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s/v Always & All Ways
Day 83, A Full Day.
Mark
06/08/2012, Albuquerque Cays, Columbia

Thursday, June 7,We only had 30 nm to go today, so when we left was not important. By 8:30 we had had breakfast, checked in with the SW Caribbean net, and were ready to go. We raised sail before anchor and motorsailed out past the destroyer. The wind was lighter, only ~10 kts and when we shut off engines and unrolled gennie we were only making ~4.5 kts. Even 30 nm is a ways at that speed. Fortunately this was only wind shadow from the island. We were soon seeing 15-17 kts and making 6-7. Seas were moderate, 6-8'. There were a variety of rain clouds that gave us good wind, but we never got wet. When we were about 10 nm out from the entrance to Albuquerque Cays, I heard a snap and felt the boat lurch. Looking about, I saw dink hanging lower than he should. Did the clutch slip? I pulled it tighter and then realized that the bridle that went to both sides of the stern had frayed through and broken on one side. The other didn't look much better. It was where the control arm of the outboard rubbed on the line. Fortunately the bridle had a loop formed by a knot instead of just being continuous, so the port side was still holding – for now. The waves were slapping up and hitting the underside of dink with each passage so I knew I had to do something NOW. I undid the stern lifelines and went down the steps until I could lean and catch a line through the eye bolt on the dinghy starboard stern and ran it up to the back lifeline which is 1” ss tubing. I then did the same for dink's port side knowing that line would not last long. With Deb's help I slowly recovered dink to his normal travel position. I had tied it with a clove hitch (my favorite knot) so I pulled a little slack and Deb took it up. It was heavy going as I usually have a 4:1 purchase to lift dink, but eventually we got dink out of the waves and in a safe position to travel. That was exciting! By noon we were approaching Albuquerque Cays and the wind and waves had dropped considerably. We dropped sail outside the lagoon and motored the 3+ nm into the lagoon, around all the obstructing reefs inside and eventually to our anchorage in 6' of water over pure white sand just off North Cay (where the military base is). It took 45 minutes to wind our way in, but we left breadcrumbs so going out should be easier, though I still wouldn't do it at night. An error of even 20' could put us on a reef – that's only ½ a boat length. Total course turned out to be 26nm, time, 5 hours so we still averaged better than 5 kts even with our slow entry into the lagoon. After we were anchored, I went ashore with our papers, found the commandant, and was officially welcomed to the islands. He was very polite and friendly, as we had experienced last time. We can stay as long as we want. When I returned to the boat, we still had most of the afternoon left, so we loaded the hookah and went out to dive one of the mini atolls behind the boat. The center of the “atoll” is ~5-6' deep, there is a coral rim that breaks in places, but can be crossed by dink in several, and the “wall” on the outside drops to ~30'. Really a miniature of a coral atoll in every way. The structures of the coral were amazing with long arms reaching out in all directions. We started into the wind, of course, and worked our way 360*. Nice coral, lots of sponges and great fish – even three large ocean triggers swimming together. We then swam the inside looking for conch. We only found two, but they were the biggest conch we have seen in ages. Sundowners and FRESH conch salad in the cockpit. And after dinner, the stars were brilliant as we lay in the tramp. That was a full day.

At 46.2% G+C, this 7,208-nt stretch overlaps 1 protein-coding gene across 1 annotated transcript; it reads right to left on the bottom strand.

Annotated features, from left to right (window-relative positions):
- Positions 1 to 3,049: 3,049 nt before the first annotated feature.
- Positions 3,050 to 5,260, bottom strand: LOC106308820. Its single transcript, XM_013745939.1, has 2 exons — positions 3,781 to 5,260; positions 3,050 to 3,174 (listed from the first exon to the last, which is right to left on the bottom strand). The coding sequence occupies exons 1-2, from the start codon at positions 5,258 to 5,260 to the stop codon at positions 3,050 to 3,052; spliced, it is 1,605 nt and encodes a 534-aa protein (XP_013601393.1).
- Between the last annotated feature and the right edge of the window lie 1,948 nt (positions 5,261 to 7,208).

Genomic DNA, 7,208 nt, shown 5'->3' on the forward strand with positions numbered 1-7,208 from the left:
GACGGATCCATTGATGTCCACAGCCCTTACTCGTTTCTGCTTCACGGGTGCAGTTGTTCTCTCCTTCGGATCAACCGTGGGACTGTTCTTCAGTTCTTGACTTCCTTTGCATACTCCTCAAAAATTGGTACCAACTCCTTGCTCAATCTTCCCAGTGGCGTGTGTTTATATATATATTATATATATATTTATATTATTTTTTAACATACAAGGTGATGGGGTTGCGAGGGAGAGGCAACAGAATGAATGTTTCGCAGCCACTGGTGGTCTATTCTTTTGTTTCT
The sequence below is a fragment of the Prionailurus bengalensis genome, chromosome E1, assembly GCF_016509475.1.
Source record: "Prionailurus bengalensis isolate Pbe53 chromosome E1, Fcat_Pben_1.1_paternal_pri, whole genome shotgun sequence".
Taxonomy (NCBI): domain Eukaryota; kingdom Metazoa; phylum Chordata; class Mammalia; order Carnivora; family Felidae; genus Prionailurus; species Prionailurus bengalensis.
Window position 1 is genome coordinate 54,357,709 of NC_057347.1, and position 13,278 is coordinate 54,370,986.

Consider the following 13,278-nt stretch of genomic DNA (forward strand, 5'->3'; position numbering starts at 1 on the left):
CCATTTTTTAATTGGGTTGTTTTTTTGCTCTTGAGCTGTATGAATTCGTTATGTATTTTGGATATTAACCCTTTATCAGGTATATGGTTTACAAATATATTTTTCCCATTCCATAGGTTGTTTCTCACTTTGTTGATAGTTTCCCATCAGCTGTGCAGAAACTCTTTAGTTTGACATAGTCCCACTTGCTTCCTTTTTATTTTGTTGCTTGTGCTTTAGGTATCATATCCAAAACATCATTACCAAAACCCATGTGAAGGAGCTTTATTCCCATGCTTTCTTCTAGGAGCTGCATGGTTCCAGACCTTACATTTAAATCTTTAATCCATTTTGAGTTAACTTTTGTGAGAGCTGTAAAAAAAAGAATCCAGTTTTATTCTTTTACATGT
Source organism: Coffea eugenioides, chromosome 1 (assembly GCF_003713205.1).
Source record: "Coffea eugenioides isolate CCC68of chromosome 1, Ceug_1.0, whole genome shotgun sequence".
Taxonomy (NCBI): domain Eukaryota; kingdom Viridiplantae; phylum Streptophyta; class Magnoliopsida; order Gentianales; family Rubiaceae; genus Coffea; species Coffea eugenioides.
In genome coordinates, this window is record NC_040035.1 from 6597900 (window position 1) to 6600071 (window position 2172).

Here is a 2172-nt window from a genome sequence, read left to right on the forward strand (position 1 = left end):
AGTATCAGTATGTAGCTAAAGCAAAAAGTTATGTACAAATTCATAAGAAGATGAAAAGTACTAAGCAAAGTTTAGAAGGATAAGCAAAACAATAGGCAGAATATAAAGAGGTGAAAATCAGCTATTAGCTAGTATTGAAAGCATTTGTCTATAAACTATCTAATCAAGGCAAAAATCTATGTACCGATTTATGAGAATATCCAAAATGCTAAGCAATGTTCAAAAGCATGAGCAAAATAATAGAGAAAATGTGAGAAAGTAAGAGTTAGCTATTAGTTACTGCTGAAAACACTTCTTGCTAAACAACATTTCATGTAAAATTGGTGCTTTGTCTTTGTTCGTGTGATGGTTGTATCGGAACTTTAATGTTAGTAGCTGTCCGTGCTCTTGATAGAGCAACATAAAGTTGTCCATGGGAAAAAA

Day 82, Sailing.
Mark
06/07/2012, Rada Cove, San Andres, Columbia

Wednesday, June 6. Originally Eileen Farrell had talked about coming with us to Albuquerque Cays. When Lorenzo looked at the weather forecast, he said, “You call that good? Seven to nine foot seas and 20 kts of wind? I can't go in that!” Well, actually the forecast I looked at had 2.5 meter waves and 15-18 kts wind, but we were going down wind or at least broad reach and the waves would be on our stern quarter, no problem. And it wasn't. I raised the sail before we weighed anchor. We had about 15 kts of wind. Because we had to gybe twice on the way out, I left the main midline and kept the motors running too. We followed the buoys out, gybed the final time, adjusted the main, unfurled gennie and were immediately cruising along at 7 kts nice as can be. By the time we cleared the wind shadow of the island, the wind was up to 20 kts, so I tucked in a reef. We were still topping 7 kts most of the time. The waves were, indeed, 6-8' with occasional 9', but since we were running away from them, the period was longer and they were not bad at all. Our 12 hr sail (at planned speed of 5 kts.) had just turned into a 8 ½ hr sail. By noon the wind and waves had both dropped. Wind was down below 15 consistently so I shook out the reef. We still made 6-7 kts. Tempest who left just behind us was long lost in the haze. We eventually heard them on VHF as they first gained sight of the high rises on San Andres. We had already past the city and were sailing down the West side of the island. As we approached Rada Cove, where we planned to spend the night, we saw one other boat already there – a huge Columbian destroyer! Oh well, at least we'll be safe. We kept what I hoped was a respectful distance from the ship as we worked our way in near the shore. We anchored in 25' over beautiful white sand and went for a swim. Anchor to anchor = 9 hrs, average speed = 6.5 kts including weighing and setting anchor. And now we have a beautiful anchorage for the night with just one other boat (and a couple hundred Columbian sailors!)